Transatlantic air cargo a win-win situation

  • Share on Facebook
  • Share on Twitter
  • Share on Linkedin
  • Share on Pinterest
  • Share on Blogger

Rapid rise in cross-border e-commerce transactions, increasing demand from automotive sector, new-found markets in Africa and capacity additions by airlines -- it is beginning to be business unusual for the air cargo sector across trans-Atlantic.
Nahida Jafferi

The transatlantic is a robust bi-directional airfreight market and has improved significantly over the past year. Industry players are adding capacity on the transatlantic routes that is driven by rapid growth in e-commerce, high-tech, automotive and pharma sectors. Moreover, the traditionally slower summer season is now witnessing growth in air trade. 

Interestingly, most of the top cargo airports are in the Americas and across the Atlantic. Miami is the main trade and logistics gateway of the Americas. Miami International Airport is seeing continued transatlantic traffic growth this year. Its leading trade markets are Latin America and the Caribbean, followed by Europe.  

Chris Mangos, director, marketing division for Miami-Dade Aviation Department, which operates Miami International Airport, said, “Transatlantic trade at MIA grew 7.7 percent last year, primarily due to both single and double digit growth from markets almost entirely throughout Western Europe, Turkey, Israel, the UAE, and Qatar. In the transatlantic market, we are experiencing very good growth in Western Europe for the most part, Scandinavia, Russia and Turkey. The Middle East, across the board, is performing exceptionally well.” However, for 2017, transatlantic volumes represented only 8.3 percent of MIA’s overall volume. In value, the number is just over 21 percent, or approximately $12.3 billion dollars.

While sharing this year’s observation, Mangos said that MIA is experiencing healthy loads through May 2018. Demand continues as MIA has seen freighter services grow last year. Amerijet International will start its first scheduled transatlantic freighter service from its hub at MIA to Brussels Airport (BRU) in September.

At MIA, South America, at 69 percent, holds the major chunk of trade in terms of volumes, followed by Central America at 11 percent; Asia at 5 percent; the Caribbean at 5 percent; North America at 1.7 percent, and Africa at 0.4 percent. Africa being MIA’s smallest regional market in terms of volumes grew 18 percent followed by Europe at 9 percent.

Being the nearest US city to West Africa, MIA is well-positioned as a gateway for two-way trade between Africa and the Americas. Mangos pointed out, “Without a direct route to Miami, African trade is dispersed primarily over European and some North American gateways. We note areas on the African continent where there is potential for freighter development and/or consolidation of transatlantic shipments.”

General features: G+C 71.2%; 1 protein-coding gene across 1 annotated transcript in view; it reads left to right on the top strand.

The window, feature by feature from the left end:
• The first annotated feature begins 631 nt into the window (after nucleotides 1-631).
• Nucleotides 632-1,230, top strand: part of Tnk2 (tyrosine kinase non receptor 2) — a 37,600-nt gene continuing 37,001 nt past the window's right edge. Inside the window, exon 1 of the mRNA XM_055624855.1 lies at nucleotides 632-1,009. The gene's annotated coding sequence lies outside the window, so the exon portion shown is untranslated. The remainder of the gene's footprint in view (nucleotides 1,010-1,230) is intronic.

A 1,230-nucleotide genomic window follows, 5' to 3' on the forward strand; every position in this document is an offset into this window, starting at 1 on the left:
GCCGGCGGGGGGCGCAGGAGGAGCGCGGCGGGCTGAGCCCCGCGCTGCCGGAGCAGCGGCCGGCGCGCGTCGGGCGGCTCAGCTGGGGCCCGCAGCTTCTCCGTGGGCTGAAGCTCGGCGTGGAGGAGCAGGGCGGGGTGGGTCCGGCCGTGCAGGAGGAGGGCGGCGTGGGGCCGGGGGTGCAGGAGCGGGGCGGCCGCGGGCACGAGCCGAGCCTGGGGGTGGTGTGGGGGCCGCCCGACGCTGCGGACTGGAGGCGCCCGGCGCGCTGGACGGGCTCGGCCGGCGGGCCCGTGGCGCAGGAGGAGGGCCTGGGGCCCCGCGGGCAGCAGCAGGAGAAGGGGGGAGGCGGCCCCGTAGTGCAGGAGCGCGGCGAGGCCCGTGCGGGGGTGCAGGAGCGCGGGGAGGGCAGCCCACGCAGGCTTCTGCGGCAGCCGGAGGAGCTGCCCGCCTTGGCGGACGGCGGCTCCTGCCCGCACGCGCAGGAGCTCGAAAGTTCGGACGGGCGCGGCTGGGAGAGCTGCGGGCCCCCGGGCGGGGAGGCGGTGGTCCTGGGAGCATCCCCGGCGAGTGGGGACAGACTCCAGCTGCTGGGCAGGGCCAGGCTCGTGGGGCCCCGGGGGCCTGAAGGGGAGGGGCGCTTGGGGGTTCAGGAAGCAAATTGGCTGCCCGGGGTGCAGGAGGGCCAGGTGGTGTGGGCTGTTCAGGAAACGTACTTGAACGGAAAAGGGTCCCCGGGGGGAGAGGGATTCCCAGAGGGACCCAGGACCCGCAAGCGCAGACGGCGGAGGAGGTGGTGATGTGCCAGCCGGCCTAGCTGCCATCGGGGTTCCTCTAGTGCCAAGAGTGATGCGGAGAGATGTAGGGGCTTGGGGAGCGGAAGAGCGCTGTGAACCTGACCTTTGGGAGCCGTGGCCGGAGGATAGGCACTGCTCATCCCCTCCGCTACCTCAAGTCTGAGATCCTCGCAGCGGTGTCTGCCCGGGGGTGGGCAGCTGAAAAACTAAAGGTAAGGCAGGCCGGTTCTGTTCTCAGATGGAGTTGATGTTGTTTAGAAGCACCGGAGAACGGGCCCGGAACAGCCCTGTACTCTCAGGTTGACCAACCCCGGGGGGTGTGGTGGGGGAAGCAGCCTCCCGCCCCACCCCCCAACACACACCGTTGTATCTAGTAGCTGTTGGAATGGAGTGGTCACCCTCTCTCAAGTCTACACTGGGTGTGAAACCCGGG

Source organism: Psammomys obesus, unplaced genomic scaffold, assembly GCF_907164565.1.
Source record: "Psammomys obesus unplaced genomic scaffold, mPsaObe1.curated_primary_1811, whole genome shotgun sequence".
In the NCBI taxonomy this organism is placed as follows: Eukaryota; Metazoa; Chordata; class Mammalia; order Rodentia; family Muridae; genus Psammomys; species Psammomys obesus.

Transatlantic air cargo a win-win situation

American Airlines’ positive transatlantic growth
Transatlantic is positive route for American Airlines. Linda Dreffein managing director, cargo sales – Eastern Division, American Airlines, said, “Demand is strong to most of our European destinations right now, even as we head into the historically slower summer season for shipping. Flights to major capitals, such as London, Frankfurt and Paris are performing particularly well. The new additions to our network for the summer season have also been generating considerable interest with our customers.”

American is well positioned in the transatlantic air trade with its broad European wide body flight schedule, which now includes new service from Philadelphia to Amsterdam, Budapest, Lisbon, Prague and Zurich, as well as from Chicago to Barcelona and Venice. 

Listing the transatlantic air traffic growth driving factors, Dreffein added, “Looking at American’s customers across all products, we’ve seen a broad range of the types of traffic moved on our flights this year. From the eastern half of the US, pharmaceuticals, seafood, manufactured goods, raw materials, printed matter and automotive parts are all helping to drive volumes. Our pharmaceutical hub in Philadelphia continues to flourish as shippers and forwarders alike, recognize our capabilities in working with that sector.”

American Airlines is in the process of developing a next generation cargo management system that will provide its team with better tools and resources to deliver an exceptional customer experience. 

The flourishing transatlantic e-commerce
As per Centre for Strategic and International Studies (CSIS), e-commerce is booming in the transatlantic market, growing two to three times faster than overall trade. The US, UK, and Germany are not only the largest ecommerce markets, but also the most important cross-border e-commerce markets for each other. Around 48 percent of German and 70 percent of UK e-commerce shoppers use US e-commerce sites, while 49 percent of Americans buy from UK sites. 

When you look at the companies in African e-commerce space, they make purchases from Europe and the US which provides air freight opportunities to the continent. “Plus there is a strong business selling African items for export to the US, Europe and Asia,” said Gonzalo Hernandez, general manager cargo sales EMEAI, Delta Cargo. He further added, “Delta can capitalise on this niche market with specialised products for this transportation. The advantage Delta brings to the African e-commerce market is the fact that we fly nonstop from the US to Accra, Lagos, Dakar and Johannesburg, so the products do not have to transit Europe.”